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California’s Mental Health System

California’s Mental Health System: Aligning California’s physical and mental health services to strengthen the state’s capacity for federal coverage expansion

Abstract
This report will analyze the delivery of mental health services in California and will investigate the potential impacts of federal health reform legislation on the State and counties. California has operated successful mental health pilots where physical health has become more integrated with mental health. Results from these pilot programs will also be discussed, in addition to policy challenges and recommendations.

Introduction
The World Health Organization defines mental health as a state of well-being in which an individual realizes his or her own abilities, can cope with the normal stresses of life, can work productively and is able to make a contribution to his or her community. Determinants of mental health include multiple social, psychological, and biological factors that influence the level of mental health of a person throughout his or her life.

The California Department of Mental Health reports approximately 2 million people in California suffer from severe mental illness or a severe emotional disorder, which comprises almost 7 percent of the population. The need for mental health care is very common in California, where 1 in 5 people report the need for such services. This means that more than four million Californians may be at risk for distress, pain, disability, and death associated with mental disorders. The unmet need for mental and behavioral health services is greatest among underserved groups, including elderly persons, racial/ethnic minorities, those with low incomes, those without health insurance, and residents of rural areas. As a result the health and wellness of the individual is jeopardized and the effects to society spread across communities, schools, businesses, prisons and jails, and healthcare delivery systems.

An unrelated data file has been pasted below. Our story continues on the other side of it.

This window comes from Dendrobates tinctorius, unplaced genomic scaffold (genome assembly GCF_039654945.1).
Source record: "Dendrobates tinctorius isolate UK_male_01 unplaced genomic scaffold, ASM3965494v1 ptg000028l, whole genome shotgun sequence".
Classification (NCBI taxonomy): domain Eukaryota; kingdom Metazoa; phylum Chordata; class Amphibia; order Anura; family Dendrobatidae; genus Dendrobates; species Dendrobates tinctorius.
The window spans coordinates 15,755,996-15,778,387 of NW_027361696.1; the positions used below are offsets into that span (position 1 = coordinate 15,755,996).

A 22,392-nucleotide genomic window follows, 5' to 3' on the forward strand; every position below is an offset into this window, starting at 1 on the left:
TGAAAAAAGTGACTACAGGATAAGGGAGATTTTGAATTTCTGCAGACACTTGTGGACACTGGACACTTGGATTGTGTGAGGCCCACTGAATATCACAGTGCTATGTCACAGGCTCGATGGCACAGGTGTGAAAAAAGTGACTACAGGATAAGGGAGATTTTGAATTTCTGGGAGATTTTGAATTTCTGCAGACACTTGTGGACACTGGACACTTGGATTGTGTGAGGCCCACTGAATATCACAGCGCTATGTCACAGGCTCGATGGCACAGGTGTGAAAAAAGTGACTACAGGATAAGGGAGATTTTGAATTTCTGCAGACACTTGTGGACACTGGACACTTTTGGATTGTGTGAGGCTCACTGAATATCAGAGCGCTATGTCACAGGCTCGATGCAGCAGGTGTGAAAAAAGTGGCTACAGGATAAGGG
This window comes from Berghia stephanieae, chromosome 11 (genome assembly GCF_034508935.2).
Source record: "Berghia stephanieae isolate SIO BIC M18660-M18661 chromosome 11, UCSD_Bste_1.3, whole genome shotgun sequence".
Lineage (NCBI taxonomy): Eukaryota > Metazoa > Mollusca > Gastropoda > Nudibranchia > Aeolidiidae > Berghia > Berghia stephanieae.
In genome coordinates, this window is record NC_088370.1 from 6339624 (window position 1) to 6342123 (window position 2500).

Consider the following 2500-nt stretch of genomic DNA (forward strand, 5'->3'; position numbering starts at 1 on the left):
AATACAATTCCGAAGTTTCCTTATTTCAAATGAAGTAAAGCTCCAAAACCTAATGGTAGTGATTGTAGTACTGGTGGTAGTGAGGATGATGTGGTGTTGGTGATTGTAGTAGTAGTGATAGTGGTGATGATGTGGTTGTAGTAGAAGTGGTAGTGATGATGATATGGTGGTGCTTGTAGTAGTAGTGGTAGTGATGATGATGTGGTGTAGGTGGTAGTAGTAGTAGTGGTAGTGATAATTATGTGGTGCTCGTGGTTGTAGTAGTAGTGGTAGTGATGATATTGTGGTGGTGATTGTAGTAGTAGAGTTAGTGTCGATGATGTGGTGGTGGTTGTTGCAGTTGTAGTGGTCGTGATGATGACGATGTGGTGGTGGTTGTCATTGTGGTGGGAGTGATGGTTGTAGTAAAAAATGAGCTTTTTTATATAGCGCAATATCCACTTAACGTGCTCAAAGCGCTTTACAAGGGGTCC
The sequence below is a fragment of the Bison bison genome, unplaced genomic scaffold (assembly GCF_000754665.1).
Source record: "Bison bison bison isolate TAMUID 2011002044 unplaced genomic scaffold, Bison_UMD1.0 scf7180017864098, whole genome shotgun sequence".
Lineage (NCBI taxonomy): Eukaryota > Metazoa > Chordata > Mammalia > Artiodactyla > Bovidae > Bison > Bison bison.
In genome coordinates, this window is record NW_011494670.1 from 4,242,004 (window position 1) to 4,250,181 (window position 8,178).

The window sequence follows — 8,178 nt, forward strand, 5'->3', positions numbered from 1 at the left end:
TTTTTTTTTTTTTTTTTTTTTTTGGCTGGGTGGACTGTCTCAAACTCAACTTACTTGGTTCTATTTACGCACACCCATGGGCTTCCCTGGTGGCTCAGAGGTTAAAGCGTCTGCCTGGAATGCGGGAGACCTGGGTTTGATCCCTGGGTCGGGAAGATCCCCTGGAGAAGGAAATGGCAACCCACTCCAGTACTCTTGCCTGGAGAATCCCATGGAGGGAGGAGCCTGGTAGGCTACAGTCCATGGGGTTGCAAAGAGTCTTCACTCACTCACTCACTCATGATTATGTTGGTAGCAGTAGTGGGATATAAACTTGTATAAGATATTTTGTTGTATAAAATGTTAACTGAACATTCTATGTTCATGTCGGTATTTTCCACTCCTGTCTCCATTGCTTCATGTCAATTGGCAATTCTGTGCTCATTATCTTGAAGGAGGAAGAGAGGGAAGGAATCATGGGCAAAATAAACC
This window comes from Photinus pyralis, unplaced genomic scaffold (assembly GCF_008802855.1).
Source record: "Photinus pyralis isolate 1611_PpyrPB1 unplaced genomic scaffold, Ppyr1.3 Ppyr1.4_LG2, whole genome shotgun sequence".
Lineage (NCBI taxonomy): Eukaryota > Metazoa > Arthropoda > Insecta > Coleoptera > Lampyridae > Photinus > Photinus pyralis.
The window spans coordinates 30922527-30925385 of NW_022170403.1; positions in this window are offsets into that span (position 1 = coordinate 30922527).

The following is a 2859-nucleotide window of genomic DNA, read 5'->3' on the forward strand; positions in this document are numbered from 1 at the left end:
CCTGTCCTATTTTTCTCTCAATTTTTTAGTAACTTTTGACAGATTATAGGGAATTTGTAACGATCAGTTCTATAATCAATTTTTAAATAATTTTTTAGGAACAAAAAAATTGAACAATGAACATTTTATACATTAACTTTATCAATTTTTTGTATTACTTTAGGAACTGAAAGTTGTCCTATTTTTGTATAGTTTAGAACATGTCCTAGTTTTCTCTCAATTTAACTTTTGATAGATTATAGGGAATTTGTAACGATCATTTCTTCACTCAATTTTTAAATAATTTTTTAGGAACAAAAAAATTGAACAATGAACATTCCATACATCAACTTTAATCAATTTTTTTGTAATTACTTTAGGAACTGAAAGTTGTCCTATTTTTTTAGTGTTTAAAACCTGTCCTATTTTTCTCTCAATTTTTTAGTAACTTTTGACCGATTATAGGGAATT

In the United States, and specifically in California, policy formation has been guided by the community’s perception and acceptance of those who suffer from mental illness. Expanding and improving mental health care and coverage is largely decided through public support and recognition that mental illness can be treatable and preventable. Studies continue to show that early identification and treatment can help prevent the onset of disease, decrease rates of chronic disease, and help people lead longer, healthier lives.

Policy provisions in the 2010 Patient Protection and Affordable Care Act (ACA) will require that health insurance plans offer equal physical and behavioral health coverage, including mental health and substance abuse services, starting 2014. Upon full implementation of healthcare reform, approximately 235,000 Californians with mental illness or addiction disorders will have new coverage through Medi-Cal or the Exchange. Building on ongoing State efforts to reform health care, the ACA and §1115 Waiver will provide California with new tools, flexibility, and resources to provide better mental health care coverage.

Read the full report at the link below:
Mental Health Report Mental Health Report.pdf

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